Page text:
The oven screen should be slightly bowed and will fit snugly and securely. Finally, reinsert your oven lid and mouthpiece, and your PAX 2 will be ready to use once again. To keep your PAX 2 in top shape and performing at its best, it is recommended to clean it every few sessions. This regular maintenance is a crucial component to reducing draw resistance, preserving flavor, and ensuring top performance with each session.
With the proper care, you’ll enjoy many delightful sessions with your PAX 2. How to Use a PAX 2: Instructions, Tips, Details & More. Grinding your weed before smoking is a crucial step in the consumption process. Using a grinder gives you an even and consistent burn when you’re smoking, maximizes efficiency, and lets you get the most smoke out of your bud. While you can always pick apart your weed with your fingers, using a specialized herb grinder is by far the best way to break your cannabis down into smaller, more smokable pieces. Using a specialized herb grinder is by far the best way to break your cannabis down into smaller, more smokable pieces. (Photo by: Gina Coleman/Weedmaps) There are a few different types of weed grinders.
The first and simplest model is a single chamber with metal grinding teeth and a lid that either snaps or screws into place. The underside of the lid also has grinding teeth that work in tandem with the teeth inside the main chamber. To use this type of weed grinder, simply press a couple of nugs down into the grinding teeth, put the lid on, and twist. As you twist, the grinding teeth in the main chamber and on the lid chop the herb into small, uniform pieces. In addition to this simple, single-chamber design, there are grinders that function in a similar fashion but that include multiple chambers stacked onto each other. The top chamber contains the grinding teeth where you place your nugs before twisting the lid back and forth to break up the herb. There are a series of holes in the bottom of this top grinding chamber, through which the herb falls into a catch located directly beneath the grinding teeth. To access the ground-up herb, unscrew the catch chamber from the grinding chamber and pinch or dump out the herb you’re going to use. There are grinders that include multiple chambers stacked onto each other. (Photo by: Gina Coleman/Weedmaps) Multi-chambered grinders typically have a mesh screen across the bottom of the catching. The screen filters out the chunks of plant matter from the much finer, powdery kief , which falls through the screen and into a kief catcher. Some grinders have multiple screens to separate out the super fine grains of kief from the larger grains of kief. Either way, these multi-chambered grinders allow you to isolate and keep the cannabinoid-rich kief for future use. Finally, some weed grinders use rotating blades rather than grinding teeth. These grinders can produce a more uniform final product, as the blades cleanly slice the herb rather than forcefully grinding it apart into small chunks. The problem with grinders is that they eventually get gunked up with small pieces of plant matter, powdery kief, and sticky resin . When this happens, the lid can get stuck and difficult to work with, and it can be a challenge to rotate the grinding teeth or cutting blades back and forth. When this happens, it’s time to clean your grinder. Here’s everything you’ll need to get your grinder into like-new condition: (Photo by: Gina Coleman/Weedmaps) Your dirty grinder A toothpick A small, soft-bristled brush A freezer A plate or bowl Isopropyl alcohol A toothbrush or some other type of stiff brush A Ziploc bag or glass jar Clean water A towel. The first way is faster and simpler but won’t allow you to save the plant material leftover in the grinder. The second way takes a bit longer and requires some extra steps but will let you harvest some potentially potent residue for future use. Begin by taking apart and separating each chamber of your grinder. At this point, you can quickly harvest a little bit of leftover plant material by dumping out and saving as much of the loose leftovers as you can. Disassemble the Dirty Grinder (Photo by: Gina Coleman/Weedmaps) Step 2: Soak the Grinder in Alcohol. Place the grinder into a container of some sort—a Ziploc bag or large glass jar work best.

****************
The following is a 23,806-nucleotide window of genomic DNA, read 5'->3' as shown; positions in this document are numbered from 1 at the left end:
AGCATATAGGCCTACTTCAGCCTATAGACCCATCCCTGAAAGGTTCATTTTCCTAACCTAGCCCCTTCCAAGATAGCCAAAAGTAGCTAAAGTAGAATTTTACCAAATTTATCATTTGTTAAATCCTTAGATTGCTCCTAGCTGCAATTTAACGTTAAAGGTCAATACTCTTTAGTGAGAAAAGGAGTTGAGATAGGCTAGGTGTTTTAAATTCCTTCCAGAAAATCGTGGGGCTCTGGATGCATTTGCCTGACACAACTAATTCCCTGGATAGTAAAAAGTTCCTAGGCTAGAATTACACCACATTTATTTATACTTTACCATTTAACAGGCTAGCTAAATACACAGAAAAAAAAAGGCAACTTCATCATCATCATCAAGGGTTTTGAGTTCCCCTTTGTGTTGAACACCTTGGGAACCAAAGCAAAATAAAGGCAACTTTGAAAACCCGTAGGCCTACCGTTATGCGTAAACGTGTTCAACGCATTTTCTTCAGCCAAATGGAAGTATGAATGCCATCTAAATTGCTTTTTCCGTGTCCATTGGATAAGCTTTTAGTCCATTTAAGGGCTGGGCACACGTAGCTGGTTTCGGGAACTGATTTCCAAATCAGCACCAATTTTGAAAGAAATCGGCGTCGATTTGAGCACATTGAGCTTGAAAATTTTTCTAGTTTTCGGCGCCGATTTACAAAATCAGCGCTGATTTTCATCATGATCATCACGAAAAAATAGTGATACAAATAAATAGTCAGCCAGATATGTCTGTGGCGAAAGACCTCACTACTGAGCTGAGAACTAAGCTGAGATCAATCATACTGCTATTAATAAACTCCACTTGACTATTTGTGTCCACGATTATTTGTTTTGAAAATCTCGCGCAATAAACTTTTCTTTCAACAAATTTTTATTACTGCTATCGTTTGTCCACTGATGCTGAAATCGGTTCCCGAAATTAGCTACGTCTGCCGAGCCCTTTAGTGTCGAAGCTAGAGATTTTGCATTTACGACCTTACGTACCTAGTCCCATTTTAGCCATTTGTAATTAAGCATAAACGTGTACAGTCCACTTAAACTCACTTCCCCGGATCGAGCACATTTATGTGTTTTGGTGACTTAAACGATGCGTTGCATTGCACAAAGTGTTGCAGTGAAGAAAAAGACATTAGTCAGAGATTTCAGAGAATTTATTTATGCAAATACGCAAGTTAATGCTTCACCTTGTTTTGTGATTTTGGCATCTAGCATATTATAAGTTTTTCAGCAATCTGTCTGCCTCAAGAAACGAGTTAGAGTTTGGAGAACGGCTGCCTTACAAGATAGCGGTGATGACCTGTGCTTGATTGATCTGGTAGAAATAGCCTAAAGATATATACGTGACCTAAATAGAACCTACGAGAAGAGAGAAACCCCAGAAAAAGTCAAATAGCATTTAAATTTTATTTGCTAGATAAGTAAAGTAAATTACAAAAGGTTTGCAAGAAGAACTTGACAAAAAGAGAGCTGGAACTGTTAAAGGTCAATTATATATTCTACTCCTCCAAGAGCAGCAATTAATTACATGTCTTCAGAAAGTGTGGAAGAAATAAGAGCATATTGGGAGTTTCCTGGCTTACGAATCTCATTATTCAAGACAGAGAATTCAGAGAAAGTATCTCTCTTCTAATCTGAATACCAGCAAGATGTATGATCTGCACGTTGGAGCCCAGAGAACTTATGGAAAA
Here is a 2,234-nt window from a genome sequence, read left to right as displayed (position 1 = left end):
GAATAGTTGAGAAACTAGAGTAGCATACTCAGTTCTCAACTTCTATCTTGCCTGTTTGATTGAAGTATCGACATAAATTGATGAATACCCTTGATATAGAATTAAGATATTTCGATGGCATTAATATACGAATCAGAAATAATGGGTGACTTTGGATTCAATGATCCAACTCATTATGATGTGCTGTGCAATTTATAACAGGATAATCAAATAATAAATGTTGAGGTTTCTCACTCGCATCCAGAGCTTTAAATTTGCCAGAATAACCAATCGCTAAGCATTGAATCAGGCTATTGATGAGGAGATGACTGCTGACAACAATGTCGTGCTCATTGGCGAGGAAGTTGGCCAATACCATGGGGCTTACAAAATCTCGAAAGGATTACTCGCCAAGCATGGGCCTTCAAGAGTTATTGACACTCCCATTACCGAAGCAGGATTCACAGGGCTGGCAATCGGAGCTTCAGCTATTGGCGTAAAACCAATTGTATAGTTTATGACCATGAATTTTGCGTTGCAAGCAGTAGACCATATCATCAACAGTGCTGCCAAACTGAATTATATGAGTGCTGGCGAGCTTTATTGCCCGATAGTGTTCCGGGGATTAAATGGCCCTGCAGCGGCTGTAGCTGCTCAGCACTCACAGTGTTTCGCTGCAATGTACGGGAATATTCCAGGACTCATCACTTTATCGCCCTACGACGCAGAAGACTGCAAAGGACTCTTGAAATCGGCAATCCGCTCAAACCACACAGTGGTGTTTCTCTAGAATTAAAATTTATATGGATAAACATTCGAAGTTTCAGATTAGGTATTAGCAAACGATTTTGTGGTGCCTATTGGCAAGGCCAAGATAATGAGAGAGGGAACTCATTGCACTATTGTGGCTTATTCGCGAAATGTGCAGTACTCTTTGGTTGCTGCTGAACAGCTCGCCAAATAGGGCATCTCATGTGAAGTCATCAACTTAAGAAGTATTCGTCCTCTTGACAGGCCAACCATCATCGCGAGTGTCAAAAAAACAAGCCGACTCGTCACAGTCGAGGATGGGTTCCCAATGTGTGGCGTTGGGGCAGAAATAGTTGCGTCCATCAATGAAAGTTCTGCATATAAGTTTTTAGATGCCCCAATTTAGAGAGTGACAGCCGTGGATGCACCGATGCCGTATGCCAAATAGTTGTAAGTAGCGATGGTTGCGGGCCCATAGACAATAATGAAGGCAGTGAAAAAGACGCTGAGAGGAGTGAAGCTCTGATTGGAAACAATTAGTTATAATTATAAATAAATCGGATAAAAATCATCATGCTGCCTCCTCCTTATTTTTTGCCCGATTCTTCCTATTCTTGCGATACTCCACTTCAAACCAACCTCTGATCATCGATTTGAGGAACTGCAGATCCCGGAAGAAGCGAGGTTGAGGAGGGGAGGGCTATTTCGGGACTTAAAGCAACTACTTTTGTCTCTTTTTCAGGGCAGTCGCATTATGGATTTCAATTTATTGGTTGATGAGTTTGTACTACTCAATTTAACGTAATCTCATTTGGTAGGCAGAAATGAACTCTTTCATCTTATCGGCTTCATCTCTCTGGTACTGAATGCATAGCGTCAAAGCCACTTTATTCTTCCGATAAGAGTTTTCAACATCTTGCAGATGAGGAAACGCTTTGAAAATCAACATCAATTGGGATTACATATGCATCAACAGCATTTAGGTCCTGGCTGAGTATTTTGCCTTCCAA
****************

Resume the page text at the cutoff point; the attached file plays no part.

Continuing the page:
Fill the container with enough isopropyl alcohol to fully submerge all parts of the grinder. Let the grinder soak for 20-30 minutes and agitate the container every once in awhile to help break apart plant residue. Soak the Grinder in Alcohol (Photo by: Gina Coleman/Weedmaps) Step 3: Scrub the Grinder.
Pour out the alcohol and use a stiff-bristled brush to scrub your grinder. Don’t forget to wash each chamber, scrape along the grinding teeth, and scour the lids. Scrub the Grinder (Photo by: Gina Coleman/Weedmaps) Step 4: Rinse and Dry the Grinder. Use clean warm water to rinse your grinder thoroughly. Be sure to wash away all alcohol and any remaining plant material.